Perfect steak is largely about practice. I also like medium rare. I typically am cooking the New Zealand grass fed steaks I get in the freezer section of Trader Joe’s, they are about 3/4 - 1 inch thick.
I TIME the cooking. Individual times will vary depending on your heat source and your pan. I will always use...
Best answer: Perfect steak is largely about practice. I also like medium rare. I typically am cooking the New Zealand grass fed steaks I get in the freezer section of Trader Joe’s, they are about 3/4 - 1 inch thick.
I TIME the cooking. Individual times will vary depending on your heat source and your pan. I will always use a very very heavy pan like cast iron, enamel cast iron or a very heavy bottom stainless pan. I use a skillet shaped shallow type pan. I used to use the broiler but ever since I worked for years with a cooking school I now do on the stovetop. I also used to grill but due to carbon buildups, dealing with coals, etc, I haven’t fired up my Q in years. in fact, I think I’ll sell it at my upcoming yard sale.
Your steak needs to be at room temperature or the inside will take too long to cook. I also massage the steaks a bit, this seems to “relax” the meat fibers a bit. I know it sounds weird but I saw Julia Childs mention it once and when I tried it it seemed to make a difference in texture.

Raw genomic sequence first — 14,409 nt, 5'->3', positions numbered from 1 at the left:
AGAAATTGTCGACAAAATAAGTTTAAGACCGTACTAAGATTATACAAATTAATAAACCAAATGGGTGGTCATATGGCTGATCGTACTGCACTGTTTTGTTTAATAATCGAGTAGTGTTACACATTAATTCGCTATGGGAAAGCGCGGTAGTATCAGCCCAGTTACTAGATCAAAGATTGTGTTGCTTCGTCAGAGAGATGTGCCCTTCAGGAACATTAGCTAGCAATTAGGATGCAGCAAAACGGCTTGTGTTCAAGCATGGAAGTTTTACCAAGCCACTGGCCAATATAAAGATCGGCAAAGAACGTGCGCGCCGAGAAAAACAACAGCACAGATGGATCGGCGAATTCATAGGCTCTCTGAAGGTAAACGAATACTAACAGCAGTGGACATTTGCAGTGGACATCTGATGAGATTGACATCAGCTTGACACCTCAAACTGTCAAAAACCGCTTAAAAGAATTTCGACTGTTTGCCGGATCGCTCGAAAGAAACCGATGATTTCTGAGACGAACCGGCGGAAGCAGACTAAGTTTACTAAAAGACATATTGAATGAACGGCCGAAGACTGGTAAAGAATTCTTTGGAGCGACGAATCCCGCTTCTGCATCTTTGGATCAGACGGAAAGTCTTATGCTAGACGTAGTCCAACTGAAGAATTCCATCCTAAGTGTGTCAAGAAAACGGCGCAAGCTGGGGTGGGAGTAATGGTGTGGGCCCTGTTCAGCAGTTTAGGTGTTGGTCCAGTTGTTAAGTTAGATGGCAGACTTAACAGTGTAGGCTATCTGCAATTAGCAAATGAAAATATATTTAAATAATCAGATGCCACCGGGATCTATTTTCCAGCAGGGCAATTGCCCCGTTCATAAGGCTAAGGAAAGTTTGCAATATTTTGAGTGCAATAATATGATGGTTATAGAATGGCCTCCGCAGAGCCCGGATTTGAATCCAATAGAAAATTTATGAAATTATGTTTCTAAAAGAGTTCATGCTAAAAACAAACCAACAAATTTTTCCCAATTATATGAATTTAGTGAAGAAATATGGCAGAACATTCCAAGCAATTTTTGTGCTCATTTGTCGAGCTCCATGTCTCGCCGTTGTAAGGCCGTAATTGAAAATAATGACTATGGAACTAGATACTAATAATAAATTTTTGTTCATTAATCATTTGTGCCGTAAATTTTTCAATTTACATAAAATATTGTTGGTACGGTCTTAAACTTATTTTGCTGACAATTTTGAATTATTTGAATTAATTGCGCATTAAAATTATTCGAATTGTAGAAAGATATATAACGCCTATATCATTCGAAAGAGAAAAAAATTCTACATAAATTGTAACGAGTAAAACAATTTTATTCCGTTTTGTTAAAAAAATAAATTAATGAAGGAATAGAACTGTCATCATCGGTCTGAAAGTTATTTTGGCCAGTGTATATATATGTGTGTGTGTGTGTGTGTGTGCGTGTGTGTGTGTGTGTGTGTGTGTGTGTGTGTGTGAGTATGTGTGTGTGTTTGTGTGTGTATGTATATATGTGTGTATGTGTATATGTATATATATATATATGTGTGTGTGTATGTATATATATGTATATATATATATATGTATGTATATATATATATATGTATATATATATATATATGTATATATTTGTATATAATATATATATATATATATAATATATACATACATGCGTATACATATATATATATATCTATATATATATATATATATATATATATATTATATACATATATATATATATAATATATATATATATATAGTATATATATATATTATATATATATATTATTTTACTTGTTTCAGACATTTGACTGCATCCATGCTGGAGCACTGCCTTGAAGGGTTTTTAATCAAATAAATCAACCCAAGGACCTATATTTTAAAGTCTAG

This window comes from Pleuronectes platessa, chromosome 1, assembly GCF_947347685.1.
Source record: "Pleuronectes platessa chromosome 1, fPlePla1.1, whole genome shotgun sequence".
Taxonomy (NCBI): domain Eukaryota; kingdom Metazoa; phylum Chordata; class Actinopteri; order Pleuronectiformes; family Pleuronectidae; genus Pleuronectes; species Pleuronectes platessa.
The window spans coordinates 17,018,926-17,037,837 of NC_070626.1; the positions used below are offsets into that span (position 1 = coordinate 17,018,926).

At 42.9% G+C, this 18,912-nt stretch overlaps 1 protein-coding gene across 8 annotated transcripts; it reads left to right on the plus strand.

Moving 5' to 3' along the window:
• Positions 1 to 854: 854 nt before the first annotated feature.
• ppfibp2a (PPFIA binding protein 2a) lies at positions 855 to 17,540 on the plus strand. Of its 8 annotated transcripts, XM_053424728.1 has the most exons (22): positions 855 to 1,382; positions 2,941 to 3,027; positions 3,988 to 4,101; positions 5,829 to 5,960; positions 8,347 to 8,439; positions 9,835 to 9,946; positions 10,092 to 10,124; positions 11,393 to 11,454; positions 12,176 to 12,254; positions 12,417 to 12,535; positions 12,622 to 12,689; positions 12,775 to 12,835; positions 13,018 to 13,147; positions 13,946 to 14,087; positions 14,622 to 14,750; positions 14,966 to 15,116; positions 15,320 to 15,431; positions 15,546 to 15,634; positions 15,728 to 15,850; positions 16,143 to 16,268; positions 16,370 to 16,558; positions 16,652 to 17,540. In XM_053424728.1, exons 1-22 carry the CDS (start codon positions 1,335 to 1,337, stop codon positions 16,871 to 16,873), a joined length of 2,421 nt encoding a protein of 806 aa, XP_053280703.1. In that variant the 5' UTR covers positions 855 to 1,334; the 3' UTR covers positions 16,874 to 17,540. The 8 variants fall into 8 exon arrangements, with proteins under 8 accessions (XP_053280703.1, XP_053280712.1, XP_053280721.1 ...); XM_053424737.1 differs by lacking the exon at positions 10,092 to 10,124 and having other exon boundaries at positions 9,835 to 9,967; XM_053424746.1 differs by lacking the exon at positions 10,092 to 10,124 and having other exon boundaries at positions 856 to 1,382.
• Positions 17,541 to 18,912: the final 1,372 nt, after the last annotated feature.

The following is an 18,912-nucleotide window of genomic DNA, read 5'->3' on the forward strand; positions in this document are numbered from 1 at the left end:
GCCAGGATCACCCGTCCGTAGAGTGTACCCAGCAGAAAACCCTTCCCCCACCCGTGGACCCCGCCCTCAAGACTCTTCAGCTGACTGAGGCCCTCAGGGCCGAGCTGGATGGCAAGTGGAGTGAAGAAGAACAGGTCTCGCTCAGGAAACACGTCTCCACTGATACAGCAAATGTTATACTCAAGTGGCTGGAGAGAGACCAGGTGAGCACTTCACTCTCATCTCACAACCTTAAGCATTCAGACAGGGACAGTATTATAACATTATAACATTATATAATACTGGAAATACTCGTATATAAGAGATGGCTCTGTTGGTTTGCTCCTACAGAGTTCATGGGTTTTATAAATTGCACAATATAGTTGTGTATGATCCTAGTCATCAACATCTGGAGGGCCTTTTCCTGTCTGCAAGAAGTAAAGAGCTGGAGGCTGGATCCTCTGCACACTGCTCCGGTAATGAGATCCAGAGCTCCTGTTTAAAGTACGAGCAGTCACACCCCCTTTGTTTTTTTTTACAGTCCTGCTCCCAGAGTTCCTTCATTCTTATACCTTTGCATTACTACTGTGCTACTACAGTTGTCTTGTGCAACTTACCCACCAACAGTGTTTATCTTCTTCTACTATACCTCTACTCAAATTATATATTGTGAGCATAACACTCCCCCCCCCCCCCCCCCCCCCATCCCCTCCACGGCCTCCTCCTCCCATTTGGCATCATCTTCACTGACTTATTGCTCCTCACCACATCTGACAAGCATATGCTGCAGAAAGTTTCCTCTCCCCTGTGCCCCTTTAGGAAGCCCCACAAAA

I lay the room temperature, massaged steak on a plate, pat it dry on all sides with a paper towel, salt and pepper it and rub it all over with a little olive oil.
I put my heavy bottom skillet (or grill pan if I want fancy hatch marks) over a medium heat and let the pan really heat up. On both my old propane stove and my current electric stove dead medium on the burner dial seems to give me the same amount of heat.
Once the pan is hot I gently set the steak into it with tongs. It should immediately be sizzling merrily but not smoking or popping. If I’m using a grill pan and want hatch marks I let it cook for 3.5 minutes then give it a quarter turn for another 3.5 minutes. If I’m not going for hatch marks I leave it for a full 7 minutes. After 7 minutes I use tongs to turn the steak over and do the same on the other side. USE A TIMER. My current timer doesn’t do half minutes so I do three minutes then I count out the half minute.